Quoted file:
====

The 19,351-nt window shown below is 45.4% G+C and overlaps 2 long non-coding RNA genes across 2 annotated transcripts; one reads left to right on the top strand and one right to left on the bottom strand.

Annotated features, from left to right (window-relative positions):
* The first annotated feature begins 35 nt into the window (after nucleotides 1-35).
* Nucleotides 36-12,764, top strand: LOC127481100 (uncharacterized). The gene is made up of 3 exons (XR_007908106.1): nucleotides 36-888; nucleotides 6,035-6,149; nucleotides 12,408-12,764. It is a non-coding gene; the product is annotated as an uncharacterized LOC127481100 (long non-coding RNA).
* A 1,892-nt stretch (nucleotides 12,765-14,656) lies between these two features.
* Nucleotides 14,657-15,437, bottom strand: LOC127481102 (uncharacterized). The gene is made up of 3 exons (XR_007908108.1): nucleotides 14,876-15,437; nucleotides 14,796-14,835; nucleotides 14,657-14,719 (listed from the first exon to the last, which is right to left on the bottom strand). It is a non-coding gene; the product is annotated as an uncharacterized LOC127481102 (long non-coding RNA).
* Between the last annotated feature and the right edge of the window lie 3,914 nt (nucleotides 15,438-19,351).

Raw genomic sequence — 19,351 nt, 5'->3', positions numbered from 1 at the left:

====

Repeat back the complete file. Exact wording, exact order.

The 19,351-nt window shown below is 45.4% G+C and overlaps 2 long non-coding RNA genes across 2 annotated transcripts; one reads left to right on the top strand and one right to left on the bottom strand.

Annotated features, from left to right (window-relative positions):
* The first annotated feature begins 35 nt into the window (after nucleotides 1-35).
* Nucleotides 36-12,764, top strand: LOC127481100 (uncharacterized). The gene is made up of 3 exons (XR_007908106.1): nucleotides 36-888; nucleotides 6,035-6,149; nucleotides 12,408-12,764. It is a non-coding gene; the product is annotated as an uncharacterized LOC127481100 (long non-coding RNA).
* A 1,892-nt stretch (nucleotides 12,765-14,656) lies between these two features.
* Nucleotides 14,657-15,437, bottom strand: LOC127481102 (uncharacterized). The gene is made up of 3 exons (XR_007908108.1): nucleotides 14,876-15,437; nucleotides 14,796-14,835; nucleotides 14,657-14,719 (listed from the first exon to the last, which is right to left on the bottom strand). It is a non-coding gene; the product is annotated as an uncharacterized LOC127481102 (long non-coding RNA).
* Between the last annotated feature and the right edge of the window lie 3,914 nt (nucleotides 15,438-19,351).

Raw genomic sequence — 19,351 nt, 5'->3', positions numbered from 1 at the left: